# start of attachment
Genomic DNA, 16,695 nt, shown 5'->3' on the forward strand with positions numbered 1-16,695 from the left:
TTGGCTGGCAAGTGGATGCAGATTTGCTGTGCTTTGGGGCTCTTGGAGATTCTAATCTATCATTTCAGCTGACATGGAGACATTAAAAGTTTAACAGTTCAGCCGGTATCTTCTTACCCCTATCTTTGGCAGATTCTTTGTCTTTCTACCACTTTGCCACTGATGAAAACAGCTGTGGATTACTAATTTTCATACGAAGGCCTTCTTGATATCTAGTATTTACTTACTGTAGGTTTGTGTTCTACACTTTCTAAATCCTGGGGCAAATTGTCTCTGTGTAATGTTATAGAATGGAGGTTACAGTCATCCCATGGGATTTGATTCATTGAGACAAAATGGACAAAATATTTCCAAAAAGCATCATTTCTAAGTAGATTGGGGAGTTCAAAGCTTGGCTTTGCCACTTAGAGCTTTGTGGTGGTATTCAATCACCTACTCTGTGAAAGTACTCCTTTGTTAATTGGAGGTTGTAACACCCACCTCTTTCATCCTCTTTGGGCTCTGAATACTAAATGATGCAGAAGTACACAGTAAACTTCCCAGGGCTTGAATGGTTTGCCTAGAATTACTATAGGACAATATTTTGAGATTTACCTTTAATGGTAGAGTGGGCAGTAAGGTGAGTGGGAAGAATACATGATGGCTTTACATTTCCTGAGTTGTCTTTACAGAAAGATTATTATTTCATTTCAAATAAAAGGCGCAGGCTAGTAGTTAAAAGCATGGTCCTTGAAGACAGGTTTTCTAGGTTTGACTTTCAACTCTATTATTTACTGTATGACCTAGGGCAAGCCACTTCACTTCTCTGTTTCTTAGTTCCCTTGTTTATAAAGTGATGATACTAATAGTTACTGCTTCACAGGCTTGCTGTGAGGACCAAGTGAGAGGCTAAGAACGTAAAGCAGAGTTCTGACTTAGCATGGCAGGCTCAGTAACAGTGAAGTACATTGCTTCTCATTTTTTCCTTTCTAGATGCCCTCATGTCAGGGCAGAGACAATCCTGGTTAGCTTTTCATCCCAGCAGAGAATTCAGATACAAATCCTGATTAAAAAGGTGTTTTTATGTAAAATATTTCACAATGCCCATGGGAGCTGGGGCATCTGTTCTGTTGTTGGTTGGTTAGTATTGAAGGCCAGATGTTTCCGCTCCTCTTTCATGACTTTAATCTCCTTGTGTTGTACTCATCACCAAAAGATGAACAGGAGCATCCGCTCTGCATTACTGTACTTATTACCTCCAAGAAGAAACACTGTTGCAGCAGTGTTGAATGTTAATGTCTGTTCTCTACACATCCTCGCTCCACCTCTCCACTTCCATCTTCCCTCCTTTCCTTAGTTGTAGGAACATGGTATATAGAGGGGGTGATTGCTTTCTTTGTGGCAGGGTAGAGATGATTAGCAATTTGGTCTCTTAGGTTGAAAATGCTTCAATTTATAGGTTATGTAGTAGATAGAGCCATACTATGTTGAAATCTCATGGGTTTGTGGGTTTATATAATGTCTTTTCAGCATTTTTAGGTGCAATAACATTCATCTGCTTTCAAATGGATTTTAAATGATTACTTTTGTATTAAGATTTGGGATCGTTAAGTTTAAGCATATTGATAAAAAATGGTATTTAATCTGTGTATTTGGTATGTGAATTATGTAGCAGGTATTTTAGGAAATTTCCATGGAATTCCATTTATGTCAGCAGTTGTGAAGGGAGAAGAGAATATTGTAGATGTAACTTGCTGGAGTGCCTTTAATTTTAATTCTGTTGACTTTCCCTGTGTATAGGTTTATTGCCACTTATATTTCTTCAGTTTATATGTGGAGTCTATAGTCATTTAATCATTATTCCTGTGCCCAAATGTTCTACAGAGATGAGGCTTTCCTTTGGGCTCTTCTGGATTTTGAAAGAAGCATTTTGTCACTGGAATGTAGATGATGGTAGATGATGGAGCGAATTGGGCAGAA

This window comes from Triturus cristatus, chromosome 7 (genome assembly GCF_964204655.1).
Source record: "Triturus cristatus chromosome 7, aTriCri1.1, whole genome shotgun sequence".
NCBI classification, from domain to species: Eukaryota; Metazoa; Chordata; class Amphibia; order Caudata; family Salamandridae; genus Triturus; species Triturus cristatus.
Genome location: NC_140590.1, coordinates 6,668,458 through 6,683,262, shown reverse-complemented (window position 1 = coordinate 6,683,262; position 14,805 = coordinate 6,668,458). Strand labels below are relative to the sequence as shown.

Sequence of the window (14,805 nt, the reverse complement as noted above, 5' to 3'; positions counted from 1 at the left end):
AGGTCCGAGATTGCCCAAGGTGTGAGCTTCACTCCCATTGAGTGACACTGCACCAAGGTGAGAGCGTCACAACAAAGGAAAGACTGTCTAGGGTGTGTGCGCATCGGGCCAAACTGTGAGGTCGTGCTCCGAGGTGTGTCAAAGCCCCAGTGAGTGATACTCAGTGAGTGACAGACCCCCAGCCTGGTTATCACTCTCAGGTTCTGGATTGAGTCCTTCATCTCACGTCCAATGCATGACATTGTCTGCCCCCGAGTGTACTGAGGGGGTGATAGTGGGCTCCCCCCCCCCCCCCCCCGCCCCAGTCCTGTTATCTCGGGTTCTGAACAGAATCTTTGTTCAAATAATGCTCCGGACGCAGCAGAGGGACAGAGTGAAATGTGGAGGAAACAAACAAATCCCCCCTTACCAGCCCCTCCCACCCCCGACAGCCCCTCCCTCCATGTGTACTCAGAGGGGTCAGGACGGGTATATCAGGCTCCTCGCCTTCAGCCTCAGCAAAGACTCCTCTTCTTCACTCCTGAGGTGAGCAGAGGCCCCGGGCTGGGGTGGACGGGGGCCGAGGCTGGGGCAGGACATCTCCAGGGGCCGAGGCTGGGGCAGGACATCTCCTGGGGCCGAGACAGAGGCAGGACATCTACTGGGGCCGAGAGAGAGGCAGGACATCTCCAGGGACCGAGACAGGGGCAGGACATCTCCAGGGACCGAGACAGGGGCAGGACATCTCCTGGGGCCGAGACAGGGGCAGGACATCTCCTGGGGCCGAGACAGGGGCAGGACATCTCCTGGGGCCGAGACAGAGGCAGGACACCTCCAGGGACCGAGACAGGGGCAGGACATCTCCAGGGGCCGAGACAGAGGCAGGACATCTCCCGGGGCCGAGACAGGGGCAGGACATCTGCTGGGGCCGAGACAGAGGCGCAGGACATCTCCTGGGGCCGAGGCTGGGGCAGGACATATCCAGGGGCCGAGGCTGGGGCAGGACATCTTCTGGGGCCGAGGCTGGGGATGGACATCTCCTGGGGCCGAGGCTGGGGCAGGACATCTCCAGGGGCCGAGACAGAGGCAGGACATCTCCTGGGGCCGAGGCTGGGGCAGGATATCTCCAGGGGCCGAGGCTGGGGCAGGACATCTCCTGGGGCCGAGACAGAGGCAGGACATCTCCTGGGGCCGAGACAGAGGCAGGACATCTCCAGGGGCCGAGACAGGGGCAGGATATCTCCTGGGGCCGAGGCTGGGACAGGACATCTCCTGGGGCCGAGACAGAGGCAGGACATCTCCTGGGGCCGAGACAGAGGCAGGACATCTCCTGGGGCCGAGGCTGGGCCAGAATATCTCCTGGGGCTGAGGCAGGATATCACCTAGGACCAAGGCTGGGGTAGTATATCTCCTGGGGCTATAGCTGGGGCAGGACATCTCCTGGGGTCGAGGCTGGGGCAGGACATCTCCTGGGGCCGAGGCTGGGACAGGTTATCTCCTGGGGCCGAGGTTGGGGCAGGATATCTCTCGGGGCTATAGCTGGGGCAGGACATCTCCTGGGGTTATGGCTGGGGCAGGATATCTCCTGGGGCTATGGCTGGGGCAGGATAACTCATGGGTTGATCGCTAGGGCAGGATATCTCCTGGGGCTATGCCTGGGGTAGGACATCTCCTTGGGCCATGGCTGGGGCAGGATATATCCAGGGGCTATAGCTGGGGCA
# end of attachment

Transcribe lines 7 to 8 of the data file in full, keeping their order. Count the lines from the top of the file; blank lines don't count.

Sequence of the window (14,805 nt, the reverse complement as noted above, 5' to 3'; positions counted from 1 at the left end):
AGGTCCGAGATTGCCCAAGGTGTGAGCTTCACTCCCATTGAGTGACACTGCACCAAGGTGAGAGCGTCACAACAAAGGAAAGACTGTCTAGGGTGTGTGCGCATCGGGCCAAACTGTGAGGTCGTGCTCCGAGGTGTGTCAAAGCCCCAGTGAGTGATACTCAGTGAGTGACAGACCCCCAGCCTGGTTATCACTCTCAGGTTCTGGATTGAGTCCTTCATCTCACGTCCAATGCATGACATTGTCTGCCCCCGAGTGTACTGAGGGGGTGATAGTGGGCTCCCCCCCCCCCCCCCCCGCCCCAGTCCTGTTATCTCGGGTTCTGAACAGAATCTTTGTTCAAATAATGCTCCGGACGCAGCAGAGGGACAGAGTGAAATGTGGAGGAAACAAACAAATCCCCCCTTACCAGCCCCTCCCACCCCCGACAGCCCCTCCCTCCATGTGTACTCAGAGGGGTCAGGACGGGTATATCAGGCTCCTCGCCTTCAGCCTCAGCAAAGACTCCTCTTCTTCACTCCTGAGGTGAGCAGAGGCCCCGGGCTGGGGTGGACGGGGGCCGAGGCTGGGGCAGGACATCTCCAGGGGCCGAGGCTGGGGCAGGACATCTCCTGGGGCCGAGACAGAGGCAGGACATCTACTGGGGCCGAGAGAGAGGCAGGACATCTCCAGGGACCGAGACAGGGGCAGGACATCTCCAGGGACCGAGACAGGGGCAGGACATCTCCTGGGGCCGAGACAGGGGCAGGACATCTCCTGGGGCCGAGACAGGGGCAGGACATCTCCTGGGGCCGAGACAGAGGCAGGACACCTCCAGGGACCGAGACAGGGGCAGGACATCTCCAGGGGCCGAGACAGAGGCAGGACATCTCCCGGGGCCGAGACAGGGGCAGGACATCTGCTGGGGCCGAGACAGAGGCGCAGGACATCTCCTGGGGCCGAGGCTGGGGCAGGACATATCCAGGGGCCGAGGCTGGGGCAGGACATCTTCTGGGGCCGAGGCTGGGGATGGACATCTCCTGGGGCCGAGGCTGGGGCAGGACATCTCCAGGGGCCGAGACAGAGGCAGGACATCTCCTGGGGCCGAGGCTGGGGCAGGATATCTCCAGGGGCCGAGGCTGGGGCAGGACATCTCCTGGGGCCGAGACAGAGGCAGGACATCTCCTGGGGCCGAGACAGAGGCAGGACATCTCCAGGGGCCGAGACAGGGGCAGGATATCTCCTGGGGCCGAGGCTGGGACAGGACATCTCCTGGGGCCGAGACAGAGGCAGGACATCTCCTGGGGCCGAGACAGAGGCAGGACATCTCCTGGGGCCGAGGCTGGGCCAGAATATCTCCTGGGGCTGAGGCAGGATATCACCTAGGACCAAGGCTGGGGTAGTATATCTCCTGGGGCTATAGCTGGGGCAGGACATCTCCTGGGGTCGAGGCTGGGGCAGGACATCTCCTGGGGCCGAGGCTGGGACAGGTTATCTCCTGGGGCCGAGGTTGGGGCAGGATATCTCTCGGGGCTATAGCTGGGGCAGGACATCTCCTGGGGTTATGGCTGGGGCAGGATATCTCCTGGGGCTATGGCTGGGGCAGGATAACTCATGGGTTGATCGCTAGGGCAGGATATCTCCTGGGGCTATGCCTGGGGTAGGACATCTCCTTGGGCCATGGCTGGGGCAGGATATATCCAGGGGCTATAGCTGGGGCA